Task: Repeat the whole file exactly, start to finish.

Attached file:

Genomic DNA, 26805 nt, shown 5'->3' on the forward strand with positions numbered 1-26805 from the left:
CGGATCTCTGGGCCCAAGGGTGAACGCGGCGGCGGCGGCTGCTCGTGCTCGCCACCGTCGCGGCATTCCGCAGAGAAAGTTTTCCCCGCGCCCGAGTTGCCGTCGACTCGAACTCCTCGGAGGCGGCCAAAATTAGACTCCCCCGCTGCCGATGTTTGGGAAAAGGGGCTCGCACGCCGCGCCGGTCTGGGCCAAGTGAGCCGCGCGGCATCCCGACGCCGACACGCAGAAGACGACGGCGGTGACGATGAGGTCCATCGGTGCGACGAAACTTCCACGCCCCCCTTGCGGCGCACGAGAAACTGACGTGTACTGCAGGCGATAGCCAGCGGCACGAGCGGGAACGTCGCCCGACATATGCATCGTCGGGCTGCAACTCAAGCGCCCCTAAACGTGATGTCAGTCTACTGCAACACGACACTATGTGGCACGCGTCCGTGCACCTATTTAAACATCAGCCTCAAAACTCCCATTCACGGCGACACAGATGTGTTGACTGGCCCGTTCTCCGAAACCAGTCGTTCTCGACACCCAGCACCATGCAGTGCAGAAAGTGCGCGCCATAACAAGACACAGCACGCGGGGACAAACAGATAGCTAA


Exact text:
Genomic DNA, 26805 nt, shown 5'->3' on the forward strand with positions numbered 1-26805 from the left:
CGGATCTCTGGGCCCAAGGGTGAACGCGGCGGCGGCGGCTGCTCGTGCTCGCCACCGTCGCGGCATTCCGCAGAGAAAGTTTTCCCCGCGCCCGAGTTGCCGTCGACTCGAACTCCTCGGAGGCGGCCAAAATTAGACTCCCCCGCTGCCGATGTTTGGGAAAAGGGGCTCGCACGCCGCGCCGGTCTGGGCCAAGTGAGCCGCGCGGCATCCCGACGCCGACACGCAGAAGACGACGGCGGTGACGATGAGGTCCATCGGTGCGACGAAACTTCCACGCCCCCCTTGCGGCGCACGAGAAACTGACGTGTACTGCAGGCGATAGCCAGCGGCACGAGCGGGAACGTCGCCCGACATATGCATCGTCGGGCTGCAACTCAAGCGCCCCTAAACGTGATGTCAGTCTACTGCAACACGACACTATGTGGCACGCGTCCGTGCACCTATTTAAACATCAGCCTCAAAACTCCCATTCACGGCGACACAGATGTGTTGACTGGCCCGTTCTCCGAAACCAGTCGTTCTCGACACCCAGCACCATGCAGTGCAGAAAGTGCGCGCCATAACAAGACACAGCACGCGGGGACAAACAGATAGCTAA